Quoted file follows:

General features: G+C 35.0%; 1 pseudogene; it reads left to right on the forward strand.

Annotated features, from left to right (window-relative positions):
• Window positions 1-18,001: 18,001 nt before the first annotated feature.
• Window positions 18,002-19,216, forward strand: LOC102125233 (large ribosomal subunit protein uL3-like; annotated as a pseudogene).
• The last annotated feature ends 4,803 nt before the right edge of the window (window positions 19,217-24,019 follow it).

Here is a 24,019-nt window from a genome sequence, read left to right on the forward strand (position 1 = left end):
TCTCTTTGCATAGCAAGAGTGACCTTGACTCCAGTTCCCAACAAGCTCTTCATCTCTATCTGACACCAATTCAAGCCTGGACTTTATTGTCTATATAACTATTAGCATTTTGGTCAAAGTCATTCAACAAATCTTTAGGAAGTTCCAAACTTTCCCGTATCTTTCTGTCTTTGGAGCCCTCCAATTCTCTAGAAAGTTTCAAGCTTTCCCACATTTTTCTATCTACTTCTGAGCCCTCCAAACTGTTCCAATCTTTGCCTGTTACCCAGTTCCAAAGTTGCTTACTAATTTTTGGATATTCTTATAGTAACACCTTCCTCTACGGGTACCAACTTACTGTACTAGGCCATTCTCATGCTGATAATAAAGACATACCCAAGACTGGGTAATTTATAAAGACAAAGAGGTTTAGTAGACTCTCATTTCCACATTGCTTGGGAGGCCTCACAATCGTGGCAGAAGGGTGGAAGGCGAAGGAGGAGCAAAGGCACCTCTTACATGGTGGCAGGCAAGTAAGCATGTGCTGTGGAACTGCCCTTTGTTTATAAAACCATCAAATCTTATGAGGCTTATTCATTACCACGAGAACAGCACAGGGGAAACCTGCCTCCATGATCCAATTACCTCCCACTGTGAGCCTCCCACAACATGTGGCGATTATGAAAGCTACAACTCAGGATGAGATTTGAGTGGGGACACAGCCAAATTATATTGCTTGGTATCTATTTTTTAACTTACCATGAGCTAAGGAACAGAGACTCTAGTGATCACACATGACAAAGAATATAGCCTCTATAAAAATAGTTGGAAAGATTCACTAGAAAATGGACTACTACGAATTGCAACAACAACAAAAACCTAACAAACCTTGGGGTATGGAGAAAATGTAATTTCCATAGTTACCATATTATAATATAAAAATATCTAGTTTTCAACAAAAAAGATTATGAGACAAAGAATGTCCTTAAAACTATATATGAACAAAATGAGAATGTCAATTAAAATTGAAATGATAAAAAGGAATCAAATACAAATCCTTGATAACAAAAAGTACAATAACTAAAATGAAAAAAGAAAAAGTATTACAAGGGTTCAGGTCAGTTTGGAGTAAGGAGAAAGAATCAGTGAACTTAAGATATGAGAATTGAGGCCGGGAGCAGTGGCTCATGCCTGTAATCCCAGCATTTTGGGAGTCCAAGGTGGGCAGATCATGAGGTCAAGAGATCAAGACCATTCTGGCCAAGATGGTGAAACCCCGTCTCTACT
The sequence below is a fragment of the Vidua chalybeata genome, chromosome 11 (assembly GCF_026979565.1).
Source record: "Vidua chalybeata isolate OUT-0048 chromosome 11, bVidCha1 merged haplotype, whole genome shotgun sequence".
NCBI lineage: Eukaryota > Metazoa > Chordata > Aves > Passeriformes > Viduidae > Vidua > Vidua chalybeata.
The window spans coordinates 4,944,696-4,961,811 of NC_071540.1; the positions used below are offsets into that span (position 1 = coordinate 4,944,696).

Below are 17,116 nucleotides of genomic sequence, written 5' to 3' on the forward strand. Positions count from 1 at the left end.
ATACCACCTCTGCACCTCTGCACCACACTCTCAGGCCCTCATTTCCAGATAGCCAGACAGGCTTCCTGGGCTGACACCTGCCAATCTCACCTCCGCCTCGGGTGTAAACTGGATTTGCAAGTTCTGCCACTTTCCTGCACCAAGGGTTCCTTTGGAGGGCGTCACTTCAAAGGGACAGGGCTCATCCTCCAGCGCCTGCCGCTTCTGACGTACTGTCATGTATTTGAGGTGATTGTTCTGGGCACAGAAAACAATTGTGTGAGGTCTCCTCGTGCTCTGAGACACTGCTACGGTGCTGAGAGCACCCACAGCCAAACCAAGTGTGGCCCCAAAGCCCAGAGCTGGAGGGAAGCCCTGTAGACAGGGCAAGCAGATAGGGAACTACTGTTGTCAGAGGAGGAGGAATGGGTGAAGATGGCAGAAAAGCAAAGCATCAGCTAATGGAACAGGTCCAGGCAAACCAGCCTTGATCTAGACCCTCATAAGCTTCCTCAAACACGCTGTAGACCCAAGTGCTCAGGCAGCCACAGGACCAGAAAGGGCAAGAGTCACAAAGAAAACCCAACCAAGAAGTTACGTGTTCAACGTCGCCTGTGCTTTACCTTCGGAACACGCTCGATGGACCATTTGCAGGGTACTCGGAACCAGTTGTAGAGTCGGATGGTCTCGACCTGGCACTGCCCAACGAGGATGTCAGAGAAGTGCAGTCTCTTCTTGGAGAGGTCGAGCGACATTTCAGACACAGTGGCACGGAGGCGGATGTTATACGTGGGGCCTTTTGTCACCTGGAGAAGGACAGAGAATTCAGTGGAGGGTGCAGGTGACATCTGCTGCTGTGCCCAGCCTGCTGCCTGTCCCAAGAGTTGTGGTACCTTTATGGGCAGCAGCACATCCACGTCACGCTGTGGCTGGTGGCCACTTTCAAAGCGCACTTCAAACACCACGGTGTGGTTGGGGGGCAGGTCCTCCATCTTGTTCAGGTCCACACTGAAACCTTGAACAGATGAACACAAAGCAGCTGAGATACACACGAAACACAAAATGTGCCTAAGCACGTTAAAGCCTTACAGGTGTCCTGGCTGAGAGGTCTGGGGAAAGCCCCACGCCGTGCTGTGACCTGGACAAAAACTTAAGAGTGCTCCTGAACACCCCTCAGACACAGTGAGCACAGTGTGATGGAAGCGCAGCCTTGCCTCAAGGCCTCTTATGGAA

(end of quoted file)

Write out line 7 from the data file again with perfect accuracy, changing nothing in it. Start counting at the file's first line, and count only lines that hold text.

TCTCTTTGCATAGCAAGAGTGACCTTGACTCCAGTTCCCAACAAGCTCTTCATCTCTATCTGACACCAATTCAAGCCTGGACTTTATTGTCTATATAACTATTAGCATTTTGGTCAAAGTCATTCAACAAATCTTTAGGAAGTTCCAAACTTTCCCGTATCTTTCTGTCTTTGGAGCCCTCCAATTCTCTAGAAAGTTTCAAGCTTTCCCACATTTTTCTATCTACTTCTGAGCCCTCCAAACTGTTCCAATCTTTGCCTGTTACCCAGTTCCAAAGTTGCTTACTAATTTTTGGATATTCTTATAGTAACACCTTCCTCTACGGGTACCAACTTACTGTACTAGGCCATTCTCATGCTGATAATAAAGACATACCCAAGACTGGGTAATTTATAAAGACAAAGAGGTTTAGTAGACTCTCATTTCCACATTGCTTGGGAGGCCTCACAATCGTGGCAGAAGGGTGGAAGGCGAAGGAGGAGCAAAGGCACCTCTTACATGGTGGCAGGCAAGTAAGCATGTGCTGTGGAACTGCCCTTTGTTTATAAAACCATCAAATCTTATGAGGCTTATTCATTACCACGAGAACAGCACAGGGGAAACCTGCCTCCATGATCCAATTACCTCCCACTGTGAGCCTCCCACAACATGTGGCGATTATGAAAGCTACAACTCAGGATGAGATTTGAGTGGGGACACAGCCAAATTATATTGCTTGGTATCTATTTTTTAACTTACCATGAGCTAAGGAACAGAGACTCTAGTGATCACACATGACAAAGAATATAGCCTCTATAAAAATAGTTGGAAAGATTCACTAGAAAATGGACTACTACGAATTGCAACAACAACAAAAACCTAACAAACCTTGGGGTATGGAGAAAATGTAATTTCCATAGTTACCATATTATAATATAAAAATATCTAGTTTTCAACAAAAAAGATTATGAGACAAAGAATGTCCTTAAAACTATATATGAACAAAATGAGAATGTCAATTAAAATTGAAATGATAAAAAGGAATCAAATACAAATCCTTGATAACAAAAAGTACAATAACTAAAATGAAAAAAGAAAAAGTATTACAAGGGTTCAGGTCAGTTTGGAGTAAGGAGAAAGAATCAGTGAACTTAAGATATGAGAATTGAGGCCGGGAGCAGTGGCTCATGCCTGTAATCCCAGCATTTTGGGAGTCCAAGGTGGGCAGATCATGAGGTCAAGAGATCAAGACCATTCTGGCCAAGATGGTGAAACCCCGTCTCTACT